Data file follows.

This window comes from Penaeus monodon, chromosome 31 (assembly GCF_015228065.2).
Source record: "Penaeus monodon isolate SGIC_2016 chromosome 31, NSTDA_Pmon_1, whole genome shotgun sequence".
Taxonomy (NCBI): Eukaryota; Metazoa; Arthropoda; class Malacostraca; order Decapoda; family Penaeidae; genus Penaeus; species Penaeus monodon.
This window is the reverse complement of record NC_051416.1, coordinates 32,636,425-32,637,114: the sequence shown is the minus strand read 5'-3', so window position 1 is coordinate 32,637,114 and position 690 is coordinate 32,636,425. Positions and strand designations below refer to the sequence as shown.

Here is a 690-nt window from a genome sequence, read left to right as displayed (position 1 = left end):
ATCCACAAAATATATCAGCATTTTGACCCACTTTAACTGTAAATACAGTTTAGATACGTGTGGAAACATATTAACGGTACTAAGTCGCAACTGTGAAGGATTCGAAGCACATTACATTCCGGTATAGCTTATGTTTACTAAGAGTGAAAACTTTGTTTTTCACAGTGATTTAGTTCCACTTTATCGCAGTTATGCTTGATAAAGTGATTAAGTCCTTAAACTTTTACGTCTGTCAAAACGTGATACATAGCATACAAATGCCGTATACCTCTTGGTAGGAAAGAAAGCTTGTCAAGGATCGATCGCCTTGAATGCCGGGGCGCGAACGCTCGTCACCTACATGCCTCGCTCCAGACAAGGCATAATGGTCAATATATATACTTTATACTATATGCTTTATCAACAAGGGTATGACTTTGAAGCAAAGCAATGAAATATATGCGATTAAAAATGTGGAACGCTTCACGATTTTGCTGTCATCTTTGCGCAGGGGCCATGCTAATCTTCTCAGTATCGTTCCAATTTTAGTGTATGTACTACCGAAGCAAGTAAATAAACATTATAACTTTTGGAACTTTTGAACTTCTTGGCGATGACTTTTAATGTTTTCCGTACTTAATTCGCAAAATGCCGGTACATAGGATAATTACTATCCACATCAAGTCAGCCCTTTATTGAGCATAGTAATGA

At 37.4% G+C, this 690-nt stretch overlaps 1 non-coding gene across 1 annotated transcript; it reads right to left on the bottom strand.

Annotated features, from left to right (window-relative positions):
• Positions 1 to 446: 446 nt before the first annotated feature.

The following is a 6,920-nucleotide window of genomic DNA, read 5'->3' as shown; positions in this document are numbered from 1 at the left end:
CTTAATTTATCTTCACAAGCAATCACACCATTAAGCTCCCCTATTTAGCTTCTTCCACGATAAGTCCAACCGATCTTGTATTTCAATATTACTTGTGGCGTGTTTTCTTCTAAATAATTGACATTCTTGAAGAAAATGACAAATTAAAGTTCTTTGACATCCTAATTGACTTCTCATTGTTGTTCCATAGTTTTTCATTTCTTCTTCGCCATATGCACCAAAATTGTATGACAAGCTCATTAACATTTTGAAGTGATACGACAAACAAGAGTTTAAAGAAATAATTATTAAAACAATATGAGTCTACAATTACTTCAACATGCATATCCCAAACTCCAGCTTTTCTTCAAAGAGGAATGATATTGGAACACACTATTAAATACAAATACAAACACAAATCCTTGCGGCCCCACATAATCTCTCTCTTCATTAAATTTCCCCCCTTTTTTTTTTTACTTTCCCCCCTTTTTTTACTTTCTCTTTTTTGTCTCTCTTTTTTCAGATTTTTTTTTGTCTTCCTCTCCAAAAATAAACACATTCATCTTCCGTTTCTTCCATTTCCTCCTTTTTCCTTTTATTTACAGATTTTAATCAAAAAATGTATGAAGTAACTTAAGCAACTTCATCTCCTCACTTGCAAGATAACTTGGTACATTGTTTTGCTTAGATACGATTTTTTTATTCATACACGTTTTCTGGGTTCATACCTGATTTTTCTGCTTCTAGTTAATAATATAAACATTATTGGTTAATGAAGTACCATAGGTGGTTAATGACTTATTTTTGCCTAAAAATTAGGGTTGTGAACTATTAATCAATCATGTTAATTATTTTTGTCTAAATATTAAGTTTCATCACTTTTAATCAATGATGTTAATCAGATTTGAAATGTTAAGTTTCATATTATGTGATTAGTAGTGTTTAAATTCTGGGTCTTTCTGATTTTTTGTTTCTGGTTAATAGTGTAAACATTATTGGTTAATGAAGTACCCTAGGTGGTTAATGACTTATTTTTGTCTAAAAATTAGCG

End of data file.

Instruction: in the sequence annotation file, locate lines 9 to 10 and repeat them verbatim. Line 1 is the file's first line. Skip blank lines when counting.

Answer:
• Positions 1 to 446: 446 nt before the first annotated feature.

The following is a 6,920-nucleotide window of genomic DNA, read 5'->3' as shown; positions in this document are numbered from 1 at the left end: